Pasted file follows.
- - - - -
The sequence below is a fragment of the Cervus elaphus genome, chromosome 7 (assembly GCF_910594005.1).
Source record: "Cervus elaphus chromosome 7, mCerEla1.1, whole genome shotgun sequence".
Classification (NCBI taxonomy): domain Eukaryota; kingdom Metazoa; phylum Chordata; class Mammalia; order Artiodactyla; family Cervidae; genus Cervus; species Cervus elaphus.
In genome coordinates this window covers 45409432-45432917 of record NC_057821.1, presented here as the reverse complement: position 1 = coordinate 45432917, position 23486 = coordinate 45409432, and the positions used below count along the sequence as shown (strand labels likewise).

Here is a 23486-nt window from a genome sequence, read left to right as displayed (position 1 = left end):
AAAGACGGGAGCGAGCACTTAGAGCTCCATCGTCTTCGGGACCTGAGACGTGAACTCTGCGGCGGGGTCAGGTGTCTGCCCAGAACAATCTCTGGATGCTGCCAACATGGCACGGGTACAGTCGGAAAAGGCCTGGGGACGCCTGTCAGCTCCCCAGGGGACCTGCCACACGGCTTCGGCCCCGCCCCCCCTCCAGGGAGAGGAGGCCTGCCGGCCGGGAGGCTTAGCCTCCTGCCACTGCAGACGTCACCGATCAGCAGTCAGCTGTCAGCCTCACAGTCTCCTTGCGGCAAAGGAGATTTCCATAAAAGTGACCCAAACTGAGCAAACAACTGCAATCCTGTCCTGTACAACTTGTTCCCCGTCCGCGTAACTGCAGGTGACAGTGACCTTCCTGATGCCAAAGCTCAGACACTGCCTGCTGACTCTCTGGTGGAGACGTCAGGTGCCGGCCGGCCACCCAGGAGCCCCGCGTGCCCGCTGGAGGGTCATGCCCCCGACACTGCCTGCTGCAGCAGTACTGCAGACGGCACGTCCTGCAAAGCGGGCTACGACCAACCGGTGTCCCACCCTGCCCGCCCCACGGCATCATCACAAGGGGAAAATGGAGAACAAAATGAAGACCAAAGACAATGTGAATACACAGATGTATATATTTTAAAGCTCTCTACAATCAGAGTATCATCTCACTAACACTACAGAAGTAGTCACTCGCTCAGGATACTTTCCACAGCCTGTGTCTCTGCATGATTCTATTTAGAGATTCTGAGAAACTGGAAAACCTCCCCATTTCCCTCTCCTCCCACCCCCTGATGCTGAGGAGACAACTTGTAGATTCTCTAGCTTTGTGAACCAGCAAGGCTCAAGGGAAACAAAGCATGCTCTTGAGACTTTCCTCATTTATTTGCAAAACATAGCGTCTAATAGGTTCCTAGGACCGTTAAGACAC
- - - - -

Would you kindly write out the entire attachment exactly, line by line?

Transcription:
The sequence below is a fragment of the Cervus elaphus genome, chromosome 7 (assembly GCF_910594005.1).
Source record: "Cervus elaphus chromosome 7, mCerEla1.1, whole genome shotgun sequence".
Classification (NCBI taxonomy): domain Eukaryota; kingdom Metazoa; phylum Chordata; class Mammalia; order Artiodactyla; family Cervidae; genus Cervus; species Cervus elaphus.
In genome coordinates this window covers 45409432-45432917 of record NC_057821.1, presented here as the reverse complement: position 1 = coordinate 45432917, position 23486 = coordinate 45409432, and the positions used below count along the sequence as shown (strand labels likewise).

Here is a 23486-nt window from a genome sequence, read left to right as displayed (position 1 = left end):
AAAGACGGGAGCGAGCACTTAGAGCTCCATCGTCTTCGGGACCTGAGACGTGAACTCTGCGGCGGGGTCAGGTGTCTGCCCAGAACAATCTCTGGATGCTGCCAACATGGCACGGGTACAGTCGGAAAAGGCCTGGGGACGCCTGTCAGCTCCCCAGGGGACCTGCCACACGGCTTCGGCCCCGCCCCCCCTCCAGGGAGAGGAGGCCTGCCGGCCGGGAGGCTTAGCCTCCTGCCACTGCAGACGTCACCGATCAGCAGTCAGCTGTCAGCCTCACAGTCTCCTTGCGGCAAAGGAGATTTCCATAAAAGTGACCCAAACTGAGCAAACAACTGCAATCCTGTCCTGTACAACTTGTTCCCCGTCCGCGTAACTGCAGGTGACAGTGACCTTCCTGATGCCAAAGCTCAGACACTGCCTGCTGACTCTCTGGTGGAGACGTCAGGTGCCGGCCGGCCACCCAGGAGCCCCGCGTGCCCGCTGGAGGGTCATGCCCCCGACACTGCCTGCTGCAGCAGTACTGCAGACGGCACGTCCTGCAAAGCGGGCTACGACCAACCGGTGTCCCACCCTGCCCGCCCCACGGCATCATCACAAGGGGAAAATGGAGAACAAAATGAAGACCAAAGACAATGTGAATACACAGATGTATATATTTTAAAGCTCTCTACAATCAGAGTATCATCTCACTAACACTACAGAAGTAGTCACTCGCTCAGGATACTTTCCACAGCCTGTGTCTCTGCATGATTCTATTTAGAGATTCTGAGAAACTGGAAAACCTCCCCATTTCCCTCTCCTCCCACCCCCTGATGCTGAGGAGACAACTTGTAGATTCTCTAGCTTTGTGAACCAGCAAGGCTCAAGGGAAACAAAGCATGCTCTTGAGACTTTCCTCATTTATTTGCAAAACATAGCGTCTAATAGGTTCCTAGGACCGTTAAGACAC